Day 4: October 6, 2014
A Little Bit of Mall

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Lincoln's Waffle Shop caught my eye yesterday and, being almost directly across the street from Ford's Theater, was a natural choice for breakfast when I returned to the theater. Inside, tables and counters are arranged for maximum occupancy and, although very busy, it was a half-notch below packed. Quick friendly service and decent food at decent priced. Given the chance, Mr. Lincoln probably would have eaten here.

Visiting Ford's Theater is free but a ticket is required for timed entry. The "tour" starts in the basement. museum. I was here yesterday but it was easy to find things I'd missed. There's the knife with which Booth stabbed Major Rathbone in his struggle to escape and Doctor Mudd's medical kit. The quilt was made as a fundraiser for the 1864 Sanitation Fair and contains the signatures of prominent individuals. Lincoln is in the center with Grant and Sherman immediately above. In the theater itself, I made a visit to the balcony before taking a seat near the front for the ranger presentation. The excellent presentation provided a picture of the assassination along with the events that preceded and followed. One thing I learned is that, with the exception of the exterior brick walls, the theater is a reproduction of what was here a century and a half ago.

Entry to the house where Lincoln died comes with the ticket. I roamed the streets while most of the long line worked its way through the door then joined a short line to see something I had not seen yesterday. Much like the theater, the exterior walls are original but the furnishings are not. The house also contains its own museum. Almost anything can become a memento and it should be no surprise that things like the soldering irons used to seal Lincoln's coffin were saved and marked. The museum connects to the four story Center for Education and Leadership with displays on Lincoln's legacy and more. Descent fro the top floor is on a spiral stairway wrapped around a 34 foot tower of books.

From the theater, I walked south to visit a couple of sites for the first time. Until a former coworker remarked on how much he enjoyed the National Portrait Gallery I had never thought of visiting there and may not have even known it existed. I assumed that photography was not allowed in the gallery and I did none although I've since learned that it isn't entirely prohibited. The middle picture is of the Robert and Arlene Kogod Courtyard associated with the Gallery's Courtyard Café. I thought it just about the most serene spot I've seen in the city. The third picture is of the National Archives where the photography policy is very clear: Not no way! Not no how!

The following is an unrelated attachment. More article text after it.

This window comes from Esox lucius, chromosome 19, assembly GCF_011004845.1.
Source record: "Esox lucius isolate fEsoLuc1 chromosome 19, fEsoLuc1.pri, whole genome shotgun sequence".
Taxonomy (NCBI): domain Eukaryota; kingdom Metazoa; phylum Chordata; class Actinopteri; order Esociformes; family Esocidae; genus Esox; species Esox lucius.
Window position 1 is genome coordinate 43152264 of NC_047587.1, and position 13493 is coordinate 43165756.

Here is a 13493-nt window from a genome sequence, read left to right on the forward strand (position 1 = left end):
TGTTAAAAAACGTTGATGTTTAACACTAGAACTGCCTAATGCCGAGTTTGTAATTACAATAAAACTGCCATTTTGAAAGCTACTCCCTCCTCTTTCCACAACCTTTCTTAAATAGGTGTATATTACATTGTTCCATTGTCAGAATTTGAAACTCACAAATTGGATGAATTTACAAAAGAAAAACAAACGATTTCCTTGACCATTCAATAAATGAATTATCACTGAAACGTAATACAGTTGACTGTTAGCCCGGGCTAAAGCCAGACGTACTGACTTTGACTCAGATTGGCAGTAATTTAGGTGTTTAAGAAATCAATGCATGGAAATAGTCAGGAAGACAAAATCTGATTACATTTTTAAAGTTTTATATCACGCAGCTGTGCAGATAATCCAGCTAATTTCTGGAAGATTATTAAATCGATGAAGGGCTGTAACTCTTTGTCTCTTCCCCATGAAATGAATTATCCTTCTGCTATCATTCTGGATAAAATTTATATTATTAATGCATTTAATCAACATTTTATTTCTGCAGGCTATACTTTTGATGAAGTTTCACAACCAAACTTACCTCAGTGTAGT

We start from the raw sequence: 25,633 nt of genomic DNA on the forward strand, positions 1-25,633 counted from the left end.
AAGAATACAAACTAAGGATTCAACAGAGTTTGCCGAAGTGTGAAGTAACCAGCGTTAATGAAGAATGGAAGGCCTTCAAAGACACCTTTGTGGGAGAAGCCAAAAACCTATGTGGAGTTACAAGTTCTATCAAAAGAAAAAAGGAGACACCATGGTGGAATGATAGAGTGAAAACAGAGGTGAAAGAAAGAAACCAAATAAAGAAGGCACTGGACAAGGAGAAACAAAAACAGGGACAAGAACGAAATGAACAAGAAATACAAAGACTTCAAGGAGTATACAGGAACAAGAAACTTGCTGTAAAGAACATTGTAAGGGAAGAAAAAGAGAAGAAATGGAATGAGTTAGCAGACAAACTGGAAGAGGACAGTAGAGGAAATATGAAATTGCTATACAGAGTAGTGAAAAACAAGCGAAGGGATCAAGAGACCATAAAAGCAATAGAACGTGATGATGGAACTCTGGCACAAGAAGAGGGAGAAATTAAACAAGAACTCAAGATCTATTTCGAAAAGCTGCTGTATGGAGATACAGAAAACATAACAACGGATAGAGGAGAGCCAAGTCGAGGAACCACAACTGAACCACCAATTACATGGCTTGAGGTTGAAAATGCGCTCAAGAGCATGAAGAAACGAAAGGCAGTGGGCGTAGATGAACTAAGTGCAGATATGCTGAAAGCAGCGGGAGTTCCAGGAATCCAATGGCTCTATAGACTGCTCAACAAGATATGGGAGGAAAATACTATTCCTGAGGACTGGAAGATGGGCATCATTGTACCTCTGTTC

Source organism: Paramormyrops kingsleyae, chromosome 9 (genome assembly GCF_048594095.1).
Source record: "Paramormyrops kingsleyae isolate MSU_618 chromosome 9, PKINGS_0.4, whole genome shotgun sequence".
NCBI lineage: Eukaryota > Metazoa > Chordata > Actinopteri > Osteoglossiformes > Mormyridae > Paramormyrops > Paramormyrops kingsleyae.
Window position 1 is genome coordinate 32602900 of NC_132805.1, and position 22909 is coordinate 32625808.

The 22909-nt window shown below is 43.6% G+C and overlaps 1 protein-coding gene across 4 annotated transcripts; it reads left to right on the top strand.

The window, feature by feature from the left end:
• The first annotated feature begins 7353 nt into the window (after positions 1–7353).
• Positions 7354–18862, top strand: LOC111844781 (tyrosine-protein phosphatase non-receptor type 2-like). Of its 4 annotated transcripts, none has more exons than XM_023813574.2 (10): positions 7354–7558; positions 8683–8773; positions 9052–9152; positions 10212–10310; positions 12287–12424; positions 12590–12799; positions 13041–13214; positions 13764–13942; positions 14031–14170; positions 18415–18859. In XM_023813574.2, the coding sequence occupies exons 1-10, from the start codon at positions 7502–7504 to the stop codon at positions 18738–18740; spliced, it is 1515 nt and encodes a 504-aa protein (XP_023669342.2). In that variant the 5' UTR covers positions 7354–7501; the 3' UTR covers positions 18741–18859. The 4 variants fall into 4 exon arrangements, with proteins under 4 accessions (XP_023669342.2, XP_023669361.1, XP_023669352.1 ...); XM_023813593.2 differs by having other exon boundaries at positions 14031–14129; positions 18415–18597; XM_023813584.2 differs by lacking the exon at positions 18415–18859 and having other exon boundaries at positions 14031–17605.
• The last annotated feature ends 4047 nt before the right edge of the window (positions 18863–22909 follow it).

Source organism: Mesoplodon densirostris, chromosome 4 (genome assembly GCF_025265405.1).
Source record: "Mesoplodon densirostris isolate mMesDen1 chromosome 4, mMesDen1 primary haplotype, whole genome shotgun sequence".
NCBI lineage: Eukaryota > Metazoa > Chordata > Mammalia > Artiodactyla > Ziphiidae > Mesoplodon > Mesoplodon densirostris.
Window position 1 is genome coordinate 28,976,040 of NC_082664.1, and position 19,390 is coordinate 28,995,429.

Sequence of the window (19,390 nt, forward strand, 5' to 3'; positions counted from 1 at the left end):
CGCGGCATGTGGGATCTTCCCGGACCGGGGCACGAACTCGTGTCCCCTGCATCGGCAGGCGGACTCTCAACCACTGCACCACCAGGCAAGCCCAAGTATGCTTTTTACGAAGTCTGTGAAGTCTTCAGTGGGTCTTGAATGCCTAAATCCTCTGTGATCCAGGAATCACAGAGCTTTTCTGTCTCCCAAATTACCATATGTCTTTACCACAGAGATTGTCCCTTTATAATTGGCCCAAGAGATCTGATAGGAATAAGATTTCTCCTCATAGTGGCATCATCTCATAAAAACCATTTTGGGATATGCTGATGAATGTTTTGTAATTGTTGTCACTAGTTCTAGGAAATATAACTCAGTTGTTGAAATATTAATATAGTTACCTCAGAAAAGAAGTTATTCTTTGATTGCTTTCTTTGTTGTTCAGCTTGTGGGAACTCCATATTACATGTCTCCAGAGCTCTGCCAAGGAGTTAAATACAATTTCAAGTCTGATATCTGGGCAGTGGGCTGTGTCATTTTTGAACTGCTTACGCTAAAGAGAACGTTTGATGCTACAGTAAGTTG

I doubt I'm the only one who feels the need to snap pictures of the capitol and Washington Monument when walking across the mall at any spot even remotely near midpoint. I think I might even be a little suspicious of anyone who didn't.

Another thing on my "first time" list was the remote portion of the Smithsonian Air and Space Museum near Dulles Airport. Recalling that there was a free shuttle from the museum on the mall, that's where I headed. My memory was correct but very out of date. The friendly attendant explained that now that a Metro connection was available, that was the way to get there. She also did some quick math and estimated that I might be able to get there about fifteen minutes before closing. Tomorrow would definitely be the better choice.

I checked to make sure the 1903 Wright Flyer was still there and being taken care of and I looked over a Lunar Lander that I may or may not have seen before. Then, after snapping a shot of the Spirit of St. Louis, I headed back to the hotel.

Once I was "home", I didn't feel like going very far for dinner so decided this was the time to try out this restaurant associated with the hotel. Ollie's Trolley is a place known for its decor and its 'burgers, fries, and shakes and I agree with all of that.

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